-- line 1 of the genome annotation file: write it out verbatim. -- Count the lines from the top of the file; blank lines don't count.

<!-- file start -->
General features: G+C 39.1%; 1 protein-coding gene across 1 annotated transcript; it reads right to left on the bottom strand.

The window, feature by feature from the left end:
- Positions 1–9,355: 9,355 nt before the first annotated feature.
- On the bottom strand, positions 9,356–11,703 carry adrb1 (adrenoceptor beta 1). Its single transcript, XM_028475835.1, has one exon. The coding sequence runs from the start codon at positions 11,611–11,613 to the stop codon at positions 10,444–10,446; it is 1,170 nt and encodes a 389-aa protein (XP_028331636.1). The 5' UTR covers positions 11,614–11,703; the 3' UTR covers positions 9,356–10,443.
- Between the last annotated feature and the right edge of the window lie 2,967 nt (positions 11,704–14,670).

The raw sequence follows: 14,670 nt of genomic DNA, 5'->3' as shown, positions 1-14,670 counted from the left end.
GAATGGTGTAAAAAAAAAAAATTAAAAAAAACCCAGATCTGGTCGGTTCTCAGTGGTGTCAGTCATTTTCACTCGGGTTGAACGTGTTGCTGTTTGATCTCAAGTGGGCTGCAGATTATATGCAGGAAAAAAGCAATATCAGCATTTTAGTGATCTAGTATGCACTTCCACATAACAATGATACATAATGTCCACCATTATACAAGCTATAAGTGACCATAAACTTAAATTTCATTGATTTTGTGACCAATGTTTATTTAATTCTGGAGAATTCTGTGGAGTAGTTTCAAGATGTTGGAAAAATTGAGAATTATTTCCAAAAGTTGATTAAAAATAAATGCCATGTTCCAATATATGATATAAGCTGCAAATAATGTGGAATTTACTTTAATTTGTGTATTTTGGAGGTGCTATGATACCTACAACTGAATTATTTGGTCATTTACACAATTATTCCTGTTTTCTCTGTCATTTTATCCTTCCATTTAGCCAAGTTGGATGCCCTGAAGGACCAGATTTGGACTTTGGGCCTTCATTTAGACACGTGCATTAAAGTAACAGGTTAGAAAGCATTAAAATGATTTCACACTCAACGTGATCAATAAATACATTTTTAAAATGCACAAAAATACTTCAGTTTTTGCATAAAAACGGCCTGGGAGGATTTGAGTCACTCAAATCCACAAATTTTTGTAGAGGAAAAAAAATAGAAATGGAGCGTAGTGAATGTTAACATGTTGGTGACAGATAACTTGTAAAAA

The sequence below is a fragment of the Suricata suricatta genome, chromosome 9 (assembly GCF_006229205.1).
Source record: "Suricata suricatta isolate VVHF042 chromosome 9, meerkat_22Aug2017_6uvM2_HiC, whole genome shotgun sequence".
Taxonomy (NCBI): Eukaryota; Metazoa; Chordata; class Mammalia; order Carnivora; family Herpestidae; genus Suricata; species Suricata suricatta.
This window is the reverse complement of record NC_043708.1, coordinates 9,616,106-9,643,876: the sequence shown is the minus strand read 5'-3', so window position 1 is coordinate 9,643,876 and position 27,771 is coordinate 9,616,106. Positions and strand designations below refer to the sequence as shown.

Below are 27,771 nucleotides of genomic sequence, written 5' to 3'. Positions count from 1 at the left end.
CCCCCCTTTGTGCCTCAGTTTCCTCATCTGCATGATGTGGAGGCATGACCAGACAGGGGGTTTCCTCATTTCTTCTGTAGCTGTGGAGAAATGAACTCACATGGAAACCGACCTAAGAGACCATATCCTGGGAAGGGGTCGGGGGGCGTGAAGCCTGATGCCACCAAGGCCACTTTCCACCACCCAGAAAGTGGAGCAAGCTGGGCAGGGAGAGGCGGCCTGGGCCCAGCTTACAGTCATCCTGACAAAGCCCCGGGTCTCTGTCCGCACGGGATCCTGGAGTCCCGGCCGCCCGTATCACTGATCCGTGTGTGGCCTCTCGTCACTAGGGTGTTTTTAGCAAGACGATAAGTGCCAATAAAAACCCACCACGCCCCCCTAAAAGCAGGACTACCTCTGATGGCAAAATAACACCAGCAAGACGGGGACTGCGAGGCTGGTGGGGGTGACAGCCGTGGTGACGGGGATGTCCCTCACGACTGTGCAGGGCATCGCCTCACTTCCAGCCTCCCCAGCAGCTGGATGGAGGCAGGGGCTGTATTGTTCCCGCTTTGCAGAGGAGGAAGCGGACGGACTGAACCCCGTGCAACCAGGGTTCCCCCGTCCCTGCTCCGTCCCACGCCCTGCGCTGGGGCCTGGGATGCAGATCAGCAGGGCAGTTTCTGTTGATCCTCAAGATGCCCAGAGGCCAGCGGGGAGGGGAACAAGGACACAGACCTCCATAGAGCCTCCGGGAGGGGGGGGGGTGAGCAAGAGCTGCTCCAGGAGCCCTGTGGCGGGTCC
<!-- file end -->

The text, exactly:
General features: G+C 39.1%; 1 protein-coding gene across 1 annotated transcript; it reads right to left on the bottom strand.